Besides these objectives, the author will touch upon basic concepts of dark heritage tourism that where appointed by authors that are considered pioneers in dark heritage tourism, such as John Lennon and Malcolm Foley, Richard Sharpley, and Phillip Stone. Concepts given by these authors will provide an overview of how dark heritage tourism developed over the years and will also provide a better understanding of dark heritage tourism as uprising niche tourism.
In this chapter author will introduce the main literature, concepts, and theories that will be applied, discussed, or argued through this thesis.
Defining it as a phenomenon that involves the presentation and consumption of sites related to death and disaster, the term “dark tourism” was coined and introduced into the academic field by Lennon and Foley in the year 1996. The same authors in reformulated the term and converted it into a book titled “Dark Tourism: The Attraction of Death and Disaster” which until this day represents one of the most relevant pieces of literature for studying this phenomenon. During this period, alternative terminology has been applied. For example, Seaton refers to death-related tourist activity as “thanatourism”, while Bloom explains it as “morbid tourism”. A few years later, Peter Tarlow defined dark tourism as visiting places where historically significant deaths occurred that continued to affect our lives while Philip Stone simplified the definition and explained that these were trips to destinations related to death, suffering, and atrocities. In the past twenty years, dark tourism has gained academic attention and considerable literature has been published. The main trends in dark tourism cover: definitions and typologies; ethical debates; political roles of such places; motivations, behaviors, and visitors’ experiences; management and marketing; and inquiries on methods. With the appearance of these trends, new definitions have emerged. Stone formed a definition based on a form of experience which states how dark tourism is concerned with encountering spaces of death that have political or historical significance, and that continue to impact upon the living.
While tourist motivation is a well-established and extensively debated theme within tourism studies, dark tourism and thanatourism research was slow to address why people visit places associated with death. Foley and Lennon contended that visits to dark sites were for “remembrance, education or entertainment”. They later argued that such visits could be purposeful or incidental but most result from serendipity, mere curiosity, or the inclusion of such places on the itineraries organized by tour companies. Conversely, Seaton argued that motives for thanatourism were more specifically about encountering (and engaging) with death but these motives could vary considerably in intensity. In addition, thanatourism itself has been described since its inceptions as not involving a definite motivation, but existing ‘across a continuum of intensities’, which resonates closely with the idea of effect. Correspondingly, motives like schadenfreude, a secret pleasure in witnessing the misfortunes of others, or catharsis, where tourists find in the site understanding and meaning for their life, indirectly acknowledge the affective charge of these places. What is notable is that most definitions of dark places, their degree of darkness, and the motivations provided for the visit, often relate to the felt aspects of the encounter.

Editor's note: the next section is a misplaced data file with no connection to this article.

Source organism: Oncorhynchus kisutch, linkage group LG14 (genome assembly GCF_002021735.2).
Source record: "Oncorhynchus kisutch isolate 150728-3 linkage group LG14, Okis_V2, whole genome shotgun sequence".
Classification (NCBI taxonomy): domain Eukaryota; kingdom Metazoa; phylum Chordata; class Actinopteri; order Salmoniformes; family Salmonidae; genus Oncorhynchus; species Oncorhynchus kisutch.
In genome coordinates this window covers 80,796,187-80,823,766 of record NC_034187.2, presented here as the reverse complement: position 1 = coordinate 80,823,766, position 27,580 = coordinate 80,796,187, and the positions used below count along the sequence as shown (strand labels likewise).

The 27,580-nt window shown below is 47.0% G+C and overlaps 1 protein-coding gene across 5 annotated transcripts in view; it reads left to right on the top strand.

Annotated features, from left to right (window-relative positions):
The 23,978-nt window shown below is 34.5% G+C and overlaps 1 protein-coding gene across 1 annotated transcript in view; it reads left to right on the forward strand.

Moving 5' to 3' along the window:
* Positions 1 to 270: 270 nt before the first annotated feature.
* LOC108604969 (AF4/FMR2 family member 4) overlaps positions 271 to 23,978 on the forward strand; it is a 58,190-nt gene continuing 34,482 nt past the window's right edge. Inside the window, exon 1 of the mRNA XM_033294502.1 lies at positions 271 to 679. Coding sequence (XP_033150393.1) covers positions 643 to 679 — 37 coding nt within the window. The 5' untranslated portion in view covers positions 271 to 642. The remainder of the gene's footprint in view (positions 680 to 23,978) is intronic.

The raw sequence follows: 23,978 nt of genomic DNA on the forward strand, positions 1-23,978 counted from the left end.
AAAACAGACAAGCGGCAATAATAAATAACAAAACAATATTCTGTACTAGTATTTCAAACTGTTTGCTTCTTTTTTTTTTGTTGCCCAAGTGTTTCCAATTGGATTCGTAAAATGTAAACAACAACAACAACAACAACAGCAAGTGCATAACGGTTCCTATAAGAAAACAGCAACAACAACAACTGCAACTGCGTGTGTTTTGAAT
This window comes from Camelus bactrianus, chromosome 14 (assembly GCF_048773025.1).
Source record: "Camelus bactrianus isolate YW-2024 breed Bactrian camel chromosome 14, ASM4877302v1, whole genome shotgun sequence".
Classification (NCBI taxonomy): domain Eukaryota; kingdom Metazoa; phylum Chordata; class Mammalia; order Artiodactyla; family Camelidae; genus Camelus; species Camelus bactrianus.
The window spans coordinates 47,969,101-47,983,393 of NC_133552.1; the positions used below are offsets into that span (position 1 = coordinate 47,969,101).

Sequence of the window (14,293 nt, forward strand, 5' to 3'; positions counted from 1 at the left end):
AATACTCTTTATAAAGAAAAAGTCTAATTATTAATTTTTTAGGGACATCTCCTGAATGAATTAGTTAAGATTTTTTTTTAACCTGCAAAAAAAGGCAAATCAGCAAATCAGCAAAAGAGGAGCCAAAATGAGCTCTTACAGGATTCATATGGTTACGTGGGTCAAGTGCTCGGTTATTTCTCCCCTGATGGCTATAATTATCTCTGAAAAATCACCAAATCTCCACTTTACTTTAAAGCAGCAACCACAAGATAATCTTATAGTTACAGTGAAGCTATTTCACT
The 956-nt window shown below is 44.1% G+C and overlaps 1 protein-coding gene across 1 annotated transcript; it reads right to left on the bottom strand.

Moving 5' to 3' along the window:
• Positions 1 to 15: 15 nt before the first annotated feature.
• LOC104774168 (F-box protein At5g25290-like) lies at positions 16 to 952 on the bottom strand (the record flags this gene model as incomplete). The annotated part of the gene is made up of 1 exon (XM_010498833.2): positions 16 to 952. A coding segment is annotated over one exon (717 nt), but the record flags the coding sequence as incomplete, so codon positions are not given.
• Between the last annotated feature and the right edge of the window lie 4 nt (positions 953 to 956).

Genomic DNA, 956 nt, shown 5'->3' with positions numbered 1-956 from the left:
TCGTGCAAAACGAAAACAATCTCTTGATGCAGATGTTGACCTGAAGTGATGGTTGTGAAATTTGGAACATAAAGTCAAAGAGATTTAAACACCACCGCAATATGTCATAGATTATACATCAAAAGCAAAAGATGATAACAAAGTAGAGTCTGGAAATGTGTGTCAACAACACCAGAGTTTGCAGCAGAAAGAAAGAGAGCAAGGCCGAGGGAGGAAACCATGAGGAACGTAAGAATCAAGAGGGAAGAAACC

Although initially neglected, there is now a considerable body of research into what visitors do, think, and feel during a visit to a place of death or suffering. A focus on experiences – rather than motivations – has been proposed as more helpful for understanding dark tourism or thanatourism. Investigation of visitors’ experiences has been eclectic in its approach, focus, and context (with most focus on the ‘darker’ sites), but a recurring theme is that such experiences are complex and multi-layered and that, far from being a superficial encounter, a visit to a dark site has the potential to be profound and highly meaningful. The visitor prefers to use imagination as a source of escape so the experience becomes authentic. The connection between than tourist motivation and emotions has not been extensively explored in the literature, although Stone and Sharpley suggested that: “dark tourism can potentially transform the seemingly meaningless into the meaningful through the commodification, explanations, and representations of darkness that have impacted upon the collective self”. In addition, a recent paper has identified 10 facets (physical, sensory, restorative, introspective, transformative, hedonic, emotional, relational, spiritual, and cognitive) of the visitor experience.